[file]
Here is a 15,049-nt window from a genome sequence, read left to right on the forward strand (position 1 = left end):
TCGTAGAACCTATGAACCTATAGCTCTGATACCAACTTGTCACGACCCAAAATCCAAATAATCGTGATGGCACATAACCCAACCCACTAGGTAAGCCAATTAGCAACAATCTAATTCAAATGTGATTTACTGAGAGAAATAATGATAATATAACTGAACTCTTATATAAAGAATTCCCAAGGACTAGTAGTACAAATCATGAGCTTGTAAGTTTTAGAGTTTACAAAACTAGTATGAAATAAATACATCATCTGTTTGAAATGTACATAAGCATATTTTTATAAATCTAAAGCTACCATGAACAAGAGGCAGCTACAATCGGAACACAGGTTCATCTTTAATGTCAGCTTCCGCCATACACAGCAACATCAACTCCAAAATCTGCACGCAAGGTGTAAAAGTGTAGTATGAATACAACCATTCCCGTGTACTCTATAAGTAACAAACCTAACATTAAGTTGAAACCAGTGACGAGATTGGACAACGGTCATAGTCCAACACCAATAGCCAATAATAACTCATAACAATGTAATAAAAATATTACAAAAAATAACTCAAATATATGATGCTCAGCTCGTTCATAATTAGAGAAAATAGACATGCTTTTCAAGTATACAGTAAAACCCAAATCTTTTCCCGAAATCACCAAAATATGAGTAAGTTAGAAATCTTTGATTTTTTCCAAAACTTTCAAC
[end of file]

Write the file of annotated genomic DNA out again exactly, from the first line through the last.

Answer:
Here is a 15,049-nt window from a genome sequence, read left to right on the forward strand (position 1 = left end):
TCGTAGAACCTATGAACCTATAGCTCTGATACCAACTTGTCACGACCCAAAATCCAAATAATCGTGATGGCACATAACCCAACCCACTAGGTAAGCCAATTAGCAACAATCTAATTCAAATGTGATTTACTGAGAGAAATAATGATAATATAACTGAACTCTTATATAAAGAATTCCCAAGGACTAGTAGTACAAATCATGAGCTTGTAAGTTTTAGAGTTTACAAAACTAGTATGAAATAAATACATCATCTGTTTGAAATGTACATAAGCATATTTTTATAAATCTAAAGCTACCATGAACAAGAGGCAGCTACAATCGGAACACAGGTTCATCTTTAATGTCAGCTTCCGCCATACACAGCAACATCAACTCCAAAATCTGCACGCAAGGTGTAAAAGTGTAGTATGAATACAACCATTCCCGTGTACTCTATAAGTAACAAACCTAACATTAAGTTGAAACCAGTGACGAGATTGGACAACGGTCATAGTCCAACACCAATAGCCAATAATAACTCATAACAATGTAATAAAAATATTACAAAAAATAACTCAAATATATGATGCTCAGCTCGTTCATAATTAGAGAAAATAGACATGCTTTTCAAGTATACAGTAAAACCCAAATCTTTTCCCGAAATCACCAAAATATGAGTAAGTTAGAAATCTTTGATTTTTTCCAAAACTTTCAAC